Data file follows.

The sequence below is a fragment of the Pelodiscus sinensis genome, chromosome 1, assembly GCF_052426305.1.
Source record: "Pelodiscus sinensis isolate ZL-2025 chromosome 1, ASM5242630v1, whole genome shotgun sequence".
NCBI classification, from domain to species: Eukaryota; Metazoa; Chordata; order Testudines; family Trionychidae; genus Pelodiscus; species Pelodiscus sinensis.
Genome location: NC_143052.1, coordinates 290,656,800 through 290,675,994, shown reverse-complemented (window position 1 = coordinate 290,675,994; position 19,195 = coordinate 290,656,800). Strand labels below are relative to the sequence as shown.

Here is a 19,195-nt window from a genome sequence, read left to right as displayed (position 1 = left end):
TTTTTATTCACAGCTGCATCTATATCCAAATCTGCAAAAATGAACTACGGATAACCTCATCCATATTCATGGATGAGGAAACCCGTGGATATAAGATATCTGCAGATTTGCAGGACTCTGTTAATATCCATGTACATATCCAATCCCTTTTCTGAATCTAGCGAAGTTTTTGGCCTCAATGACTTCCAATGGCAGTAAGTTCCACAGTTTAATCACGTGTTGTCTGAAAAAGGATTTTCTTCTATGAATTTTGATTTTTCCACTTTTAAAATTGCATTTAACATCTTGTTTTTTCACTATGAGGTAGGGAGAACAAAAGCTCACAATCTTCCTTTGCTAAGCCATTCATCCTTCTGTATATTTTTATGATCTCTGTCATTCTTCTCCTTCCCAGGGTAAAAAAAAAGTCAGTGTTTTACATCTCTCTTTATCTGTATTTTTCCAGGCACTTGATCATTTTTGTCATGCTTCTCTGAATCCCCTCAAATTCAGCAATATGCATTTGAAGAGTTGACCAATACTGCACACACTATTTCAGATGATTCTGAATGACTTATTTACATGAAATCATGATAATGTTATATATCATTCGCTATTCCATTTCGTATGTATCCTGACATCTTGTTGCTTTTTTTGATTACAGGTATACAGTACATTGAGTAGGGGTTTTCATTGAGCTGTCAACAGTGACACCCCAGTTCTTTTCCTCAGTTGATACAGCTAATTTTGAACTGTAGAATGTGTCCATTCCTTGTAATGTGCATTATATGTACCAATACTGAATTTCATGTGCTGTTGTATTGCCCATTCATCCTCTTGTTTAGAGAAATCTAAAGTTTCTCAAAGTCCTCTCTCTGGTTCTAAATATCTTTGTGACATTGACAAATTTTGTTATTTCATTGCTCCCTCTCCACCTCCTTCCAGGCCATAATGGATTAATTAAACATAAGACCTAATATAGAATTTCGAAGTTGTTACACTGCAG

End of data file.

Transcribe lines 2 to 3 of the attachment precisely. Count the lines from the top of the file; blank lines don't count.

Source record: "Pelodiscus sinensis isolate ZL-2025 chromosome 1, ASM5242630v1, whole genome shotgun sequence".
NCBI classification, from domain to species: Eukaryota; Metazoa; Chordata; order Testudines; family Trionychidae; genus Pelodiscus; species Pelodiscus sinensis.